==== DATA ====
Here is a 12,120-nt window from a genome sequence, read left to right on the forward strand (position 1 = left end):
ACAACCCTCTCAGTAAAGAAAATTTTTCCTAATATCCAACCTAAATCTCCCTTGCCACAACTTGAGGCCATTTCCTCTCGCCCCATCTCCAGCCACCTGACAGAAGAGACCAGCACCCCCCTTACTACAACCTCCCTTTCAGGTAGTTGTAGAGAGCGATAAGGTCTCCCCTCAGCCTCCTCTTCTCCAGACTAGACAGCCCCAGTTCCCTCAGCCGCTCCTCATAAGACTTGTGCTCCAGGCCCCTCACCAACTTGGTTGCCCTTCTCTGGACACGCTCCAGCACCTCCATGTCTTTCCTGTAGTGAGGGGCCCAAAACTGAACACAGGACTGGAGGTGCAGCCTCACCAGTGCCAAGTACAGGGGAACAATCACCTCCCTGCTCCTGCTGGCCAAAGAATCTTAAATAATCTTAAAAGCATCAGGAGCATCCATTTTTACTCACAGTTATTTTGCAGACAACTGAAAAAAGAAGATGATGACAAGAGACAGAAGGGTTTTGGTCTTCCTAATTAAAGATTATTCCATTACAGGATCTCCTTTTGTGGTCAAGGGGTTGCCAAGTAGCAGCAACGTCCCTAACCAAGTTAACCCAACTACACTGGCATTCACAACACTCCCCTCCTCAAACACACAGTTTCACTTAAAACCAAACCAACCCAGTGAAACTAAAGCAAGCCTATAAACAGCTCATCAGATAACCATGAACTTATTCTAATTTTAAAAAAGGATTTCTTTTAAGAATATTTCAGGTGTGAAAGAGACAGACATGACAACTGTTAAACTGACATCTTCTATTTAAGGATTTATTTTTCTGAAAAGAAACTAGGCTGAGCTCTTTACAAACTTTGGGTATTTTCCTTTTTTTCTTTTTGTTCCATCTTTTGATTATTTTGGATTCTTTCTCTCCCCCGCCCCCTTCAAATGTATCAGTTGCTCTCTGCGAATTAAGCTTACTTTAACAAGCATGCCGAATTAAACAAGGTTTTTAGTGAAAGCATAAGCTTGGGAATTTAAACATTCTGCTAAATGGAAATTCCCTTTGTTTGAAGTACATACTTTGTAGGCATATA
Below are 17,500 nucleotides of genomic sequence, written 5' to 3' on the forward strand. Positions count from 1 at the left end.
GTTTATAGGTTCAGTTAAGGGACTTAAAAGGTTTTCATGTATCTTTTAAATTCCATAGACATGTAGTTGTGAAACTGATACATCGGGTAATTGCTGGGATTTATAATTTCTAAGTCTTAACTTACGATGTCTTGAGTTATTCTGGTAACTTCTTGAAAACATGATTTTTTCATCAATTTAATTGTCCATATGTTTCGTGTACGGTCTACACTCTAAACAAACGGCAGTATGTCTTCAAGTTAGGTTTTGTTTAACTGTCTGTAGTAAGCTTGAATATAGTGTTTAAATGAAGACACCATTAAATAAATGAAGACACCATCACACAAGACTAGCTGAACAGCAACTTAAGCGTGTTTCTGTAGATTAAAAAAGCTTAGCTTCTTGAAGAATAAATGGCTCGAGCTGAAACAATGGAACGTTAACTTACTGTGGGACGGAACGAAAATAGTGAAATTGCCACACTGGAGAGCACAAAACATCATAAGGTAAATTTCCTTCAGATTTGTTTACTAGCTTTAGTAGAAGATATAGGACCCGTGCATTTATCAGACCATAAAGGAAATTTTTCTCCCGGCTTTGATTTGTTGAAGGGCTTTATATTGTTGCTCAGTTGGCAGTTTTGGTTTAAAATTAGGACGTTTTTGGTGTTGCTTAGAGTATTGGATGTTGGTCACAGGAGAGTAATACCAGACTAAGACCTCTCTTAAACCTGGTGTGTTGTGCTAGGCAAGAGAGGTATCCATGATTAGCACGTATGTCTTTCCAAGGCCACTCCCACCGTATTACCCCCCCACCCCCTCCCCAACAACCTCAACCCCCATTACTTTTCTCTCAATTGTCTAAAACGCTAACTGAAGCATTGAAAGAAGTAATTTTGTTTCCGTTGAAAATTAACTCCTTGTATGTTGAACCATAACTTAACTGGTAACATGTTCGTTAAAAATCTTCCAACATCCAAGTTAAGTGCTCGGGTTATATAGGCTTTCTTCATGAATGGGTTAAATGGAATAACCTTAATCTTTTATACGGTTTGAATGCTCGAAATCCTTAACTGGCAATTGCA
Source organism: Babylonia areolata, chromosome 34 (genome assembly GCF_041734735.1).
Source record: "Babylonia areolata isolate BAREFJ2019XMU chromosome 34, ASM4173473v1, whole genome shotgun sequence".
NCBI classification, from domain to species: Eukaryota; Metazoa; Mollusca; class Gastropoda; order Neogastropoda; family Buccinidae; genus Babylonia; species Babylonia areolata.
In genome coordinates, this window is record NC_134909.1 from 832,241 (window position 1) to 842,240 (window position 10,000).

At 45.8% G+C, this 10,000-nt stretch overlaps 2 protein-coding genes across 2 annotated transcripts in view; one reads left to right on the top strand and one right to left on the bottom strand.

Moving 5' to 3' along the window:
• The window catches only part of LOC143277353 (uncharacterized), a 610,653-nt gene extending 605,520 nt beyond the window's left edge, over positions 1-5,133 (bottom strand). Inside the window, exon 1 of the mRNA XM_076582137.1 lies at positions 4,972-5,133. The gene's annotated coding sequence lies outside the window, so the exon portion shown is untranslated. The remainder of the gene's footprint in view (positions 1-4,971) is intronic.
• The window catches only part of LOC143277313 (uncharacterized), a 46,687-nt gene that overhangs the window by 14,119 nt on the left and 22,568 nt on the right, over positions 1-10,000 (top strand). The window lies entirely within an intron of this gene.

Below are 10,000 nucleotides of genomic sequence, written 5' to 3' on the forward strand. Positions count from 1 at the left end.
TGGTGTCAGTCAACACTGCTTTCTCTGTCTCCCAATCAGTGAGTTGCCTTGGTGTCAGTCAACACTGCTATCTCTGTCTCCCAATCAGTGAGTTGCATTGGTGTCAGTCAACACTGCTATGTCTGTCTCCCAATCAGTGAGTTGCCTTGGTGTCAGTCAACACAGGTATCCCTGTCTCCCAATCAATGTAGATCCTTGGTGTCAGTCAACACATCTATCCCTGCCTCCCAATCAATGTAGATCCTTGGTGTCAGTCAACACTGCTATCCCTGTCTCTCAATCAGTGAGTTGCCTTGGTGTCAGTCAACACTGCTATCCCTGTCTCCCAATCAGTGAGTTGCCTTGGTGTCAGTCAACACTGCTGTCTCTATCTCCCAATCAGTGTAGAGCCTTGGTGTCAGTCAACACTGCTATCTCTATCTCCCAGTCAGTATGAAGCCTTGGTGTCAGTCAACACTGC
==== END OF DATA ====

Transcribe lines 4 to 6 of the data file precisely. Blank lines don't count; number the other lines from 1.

GTTTATAGGTTCAGTTAAGGGACTTAAAAGGTTTTCATGTATCTTTTAAATTCCATAGACATGTAGTTGTGAAACTGATACATCGGGTAATTGCTGGGATTTATAATTTCTAAGTCTTAACTTACGATGTCTTGAGTTATTCTGGTAACTTCTTGAAAACATGATTTTTTCATCAATTTAATTGTCCATATGTTTCGTGTACGGTCTACACTCTAAACAAACGGCAGTATGTCTTCAAGTTAGGTTTTGTTTAACTGTCTGTAGTAAGCTTGAATATAGTGTTTAAATGAAGACACCATTAAATAAATGAAGACACCATCACACAAGACTAGCTGAACAGCAACTTAAGCGTGTTTCTGTAGATTAAAAAAGCTTAGCTTCTTGAAGAATAAATGGCTCGAGCTGAAACAATGGAACGTTAACTTACTGTGGGACGGAACGAAAATAGTGAAATTGCCACACTGGAGAGCACAAAACATCATAAGGTAAATTTCCTTCAGATTTGTTTACTAGCTTTAGTAGAAGATATAGGACCCGTGCATTTATCAGACCATAAAGGAAATTTTTCTCCCGGCTTTGATTTGTTGAAGGGCTTTATATTGTTGCTCAGTTGGCAGTTTTGGTTTAAAATTAGGACGTTTTTGGTGTTGCTTAGAGTATTGGATGTTGGTCACAGGAGAGTAATACCAGACTAAGACCTCTCTTAAACCTGGTGTGTTGTGCTAGGCAAGAGAGGTATCCATGATTAGCACGTATGTCTTTCCAAGGCCACTCCCACCGTATTACCCCCCCACCCCCTCCCCAACAACCTCAACCCCCATTACTTTTCTCTCAATTGTCTAAAACGCTAACTGAAGCATTGAAAGAAGTAATTTTGTTTCCGTTGAAAATTAACTCCTTGTATGTTGAACCATAACTTAACTGGTAACATGTTCGTTAAAAATCTTCCAACATCCAAGTTAAGTGCTCGGGTTATATAGGCTTTCTTCATGAATGGGTTAAATGGAATAACCTTAATCTTTTATACGGTTTGAATGCTCGAAATCCTTAACTGGCAATTGCA
Source organism: Babylonia areolata, chromosome 34 (genome assembly GCF_041734735.1).
Source record: "Babylonia areolata isolate BAREFJ2019XMU chromosome 34, ASM4173473v1, whole genome shotgun sequence".